This study examined the moderating role of provocation intensity on ruminative triggered displaced aggression (TDA). Following a severe or moderate provocation, participants were either induced to ruminate or were distracted. They then had the opportunity to aggress against another person who criticized their performance on a verbal task or not (viz., the triggering event). Those who ruminated before the triggering event displayed more aggression than those who were distracted. This difference was significantly greater for those in the severe provocation condition compared to those in the moderate provocation condition. These results are consistent with both the Cognitive Neoassociationistic Model and General Aggression Model which posit that provocations of greater intensity increase reactivity to a subsequent trigger, which in turn increases TDA.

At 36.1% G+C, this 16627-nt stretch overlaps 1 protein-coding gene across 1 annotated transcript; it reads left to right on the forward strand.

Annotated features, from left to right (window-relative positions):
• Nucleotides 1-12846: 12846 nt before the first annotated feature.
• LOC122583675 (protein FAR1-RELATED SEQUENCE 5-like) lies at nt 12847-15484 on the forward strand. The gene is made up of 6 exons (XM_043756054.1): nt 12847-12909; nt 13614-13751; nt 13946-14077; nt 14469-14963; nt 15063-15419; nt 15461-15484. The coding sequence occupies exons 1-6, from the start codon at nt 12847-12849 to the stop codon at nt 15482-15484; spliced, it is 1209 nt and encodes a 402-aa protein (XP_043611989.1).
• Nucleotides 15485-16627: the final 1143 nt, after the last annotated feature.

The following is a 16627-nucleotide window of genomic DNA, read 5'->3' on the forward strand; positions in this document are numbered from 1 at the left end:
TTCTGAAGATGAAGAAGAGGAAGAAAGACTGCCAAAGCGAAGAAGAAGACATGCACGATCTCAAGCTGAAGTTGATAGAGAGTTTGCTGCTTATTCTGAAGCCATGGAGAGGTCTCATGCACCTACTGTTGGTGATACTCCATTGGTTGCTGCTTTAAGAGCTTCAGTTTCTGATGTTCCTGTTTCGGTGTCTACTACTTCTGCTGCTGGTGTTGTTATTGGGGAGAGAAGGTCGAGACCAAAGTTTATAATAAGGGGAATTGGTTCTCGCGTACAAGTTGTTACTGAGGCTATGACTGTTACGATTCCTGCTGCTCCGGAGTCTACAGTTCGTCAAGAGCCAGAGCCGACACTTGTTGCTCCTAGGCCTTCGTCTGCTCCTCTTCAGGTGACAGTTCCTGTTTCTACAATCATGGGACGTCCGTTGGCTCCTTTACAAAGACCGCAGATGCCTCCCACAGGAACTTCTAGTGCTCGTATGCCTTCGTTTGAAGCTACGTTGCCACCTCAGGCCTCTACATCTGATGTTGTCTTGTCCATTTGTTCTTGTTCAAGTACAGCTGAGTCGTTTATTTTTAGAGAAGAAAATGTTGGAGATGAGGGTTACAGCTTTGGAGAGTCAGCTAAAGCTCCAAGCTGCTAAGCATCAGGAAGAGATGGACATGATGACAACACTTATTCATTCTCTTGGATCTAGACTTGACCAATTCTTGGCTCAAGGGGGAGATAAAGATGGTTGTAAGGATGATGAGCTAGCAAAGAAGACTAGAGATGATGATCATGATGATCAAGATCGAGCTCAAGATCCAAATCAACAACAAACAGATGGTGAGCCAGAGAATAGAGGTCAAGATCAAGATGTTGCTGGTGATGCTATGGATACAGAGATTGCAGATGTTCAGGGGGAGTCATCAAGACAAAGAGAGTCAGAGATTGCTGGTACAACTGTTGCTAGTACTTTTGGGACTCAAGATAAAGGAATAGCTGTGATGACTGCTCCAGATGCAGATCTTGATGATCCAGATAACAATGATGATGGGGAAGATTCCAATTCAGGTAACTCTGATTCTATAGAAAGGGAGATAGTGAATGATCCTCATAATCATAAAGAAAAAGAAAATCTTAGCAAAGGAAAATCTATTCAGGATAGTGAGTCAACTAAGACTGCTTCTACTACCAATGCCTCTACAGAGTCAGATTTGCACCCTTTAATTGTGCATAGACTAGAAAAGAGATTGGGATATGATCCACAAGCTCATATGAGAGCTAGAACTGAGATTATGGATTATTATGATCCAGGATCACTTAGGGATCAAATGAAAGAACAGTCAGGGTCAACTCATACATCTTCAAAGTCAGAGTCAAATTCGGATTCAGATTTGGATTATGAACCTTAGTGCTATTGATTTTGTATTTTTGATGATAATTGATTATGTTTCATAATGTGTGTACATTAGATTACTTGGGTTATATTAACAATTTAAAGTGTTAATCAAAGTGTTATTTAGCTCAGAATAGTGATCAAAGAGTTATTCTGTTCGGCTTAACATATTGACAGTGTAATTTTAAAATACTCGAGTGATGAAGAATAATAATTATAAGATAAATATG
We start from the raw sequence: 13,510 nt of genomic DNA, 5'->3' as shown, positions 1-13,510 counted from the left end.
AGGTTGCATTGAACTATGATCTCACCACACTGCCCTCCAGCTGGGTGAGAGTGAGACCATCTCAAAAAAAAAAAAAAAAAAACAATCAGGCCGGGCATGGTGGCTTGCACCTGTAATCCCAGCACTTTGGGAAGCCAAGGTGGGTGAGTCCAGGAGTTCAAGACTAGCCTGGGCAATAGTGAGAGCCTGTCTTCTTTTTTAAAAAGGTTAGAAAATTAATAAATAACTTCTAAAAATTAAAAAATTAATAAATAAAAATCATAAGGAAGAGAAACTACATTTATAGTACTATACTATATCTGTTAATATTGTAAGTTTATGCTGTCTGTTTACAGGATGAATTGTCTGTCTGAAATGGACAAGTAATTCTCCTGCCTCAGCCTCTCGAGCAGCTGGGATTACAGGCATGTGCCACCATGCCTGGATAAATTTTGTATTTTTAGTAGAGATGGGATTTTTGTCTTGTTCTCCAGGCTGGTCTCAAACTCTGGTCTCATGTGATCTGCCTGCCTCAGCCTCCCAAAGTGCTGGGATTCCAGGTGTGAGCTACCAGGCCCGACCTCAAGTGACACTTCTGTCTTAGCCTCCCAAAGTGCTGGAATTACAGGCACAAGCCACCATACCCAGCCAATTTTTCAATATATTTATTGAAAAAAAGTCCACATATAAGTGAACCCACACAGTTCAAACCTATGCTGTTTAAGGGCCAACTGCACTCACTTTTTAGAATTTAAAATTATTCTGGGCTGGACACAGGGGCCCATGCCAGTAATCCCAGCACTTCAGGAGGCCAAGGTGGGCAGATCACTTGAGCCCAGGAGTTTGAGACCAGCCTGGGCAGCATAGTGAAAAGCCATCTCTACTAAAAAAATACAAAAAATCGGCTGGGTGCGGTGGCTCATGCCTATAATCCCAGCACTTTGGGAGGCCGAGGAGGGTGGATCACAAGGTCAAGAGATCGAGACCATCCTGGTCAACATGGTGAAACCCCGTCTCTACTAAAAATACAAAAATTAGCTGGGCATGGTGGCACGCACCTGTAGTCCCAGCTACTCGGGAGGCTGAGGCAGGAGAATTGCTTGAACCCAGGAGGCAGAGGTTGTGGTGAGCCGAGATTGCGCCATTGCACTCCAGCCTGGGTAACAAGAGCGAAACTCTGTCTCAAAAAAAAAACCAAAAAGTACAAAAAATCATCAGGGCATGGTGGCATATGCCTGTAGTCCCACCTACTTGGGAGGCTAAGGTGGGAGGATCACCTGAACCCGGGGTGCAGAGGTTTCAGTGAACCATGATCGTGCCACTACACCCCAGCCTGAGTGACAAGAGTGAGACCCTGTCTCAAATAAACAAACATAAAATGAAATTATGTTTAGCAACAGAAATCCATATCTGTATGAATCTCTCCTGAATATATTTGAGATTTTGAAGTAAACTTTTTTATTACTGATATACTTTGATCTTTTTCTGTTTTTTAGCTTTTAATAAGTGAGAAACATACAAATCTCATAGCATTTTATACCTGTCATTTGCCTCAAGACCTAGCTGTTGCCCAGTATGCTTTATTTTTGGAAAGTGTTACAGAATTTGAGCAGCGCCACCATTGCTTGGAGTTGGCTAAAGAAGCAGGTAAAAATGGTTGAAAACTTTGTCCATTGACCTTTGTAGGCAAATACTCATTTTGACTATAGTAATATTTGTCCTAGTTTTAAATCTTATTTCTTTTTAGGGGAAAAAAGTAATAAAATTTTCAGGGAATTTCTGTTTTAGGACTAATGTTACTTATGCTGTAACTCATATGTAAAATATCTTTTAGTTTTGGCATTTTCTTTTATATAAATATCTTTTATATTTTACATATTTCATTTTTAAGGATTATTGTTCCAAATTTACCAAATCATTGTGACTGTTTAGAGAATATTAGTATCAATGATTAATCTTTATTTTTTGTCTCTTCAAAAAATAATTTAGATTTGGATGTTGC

|Advisor:||Pedersen, William C.|
|School:||California State University, Long Beach|
|School Location:||United States -- California|
|Source:||MAI 48/04M, Masters Abstracts International|
|Subjects:||Behavioral psychology, Social psychology|
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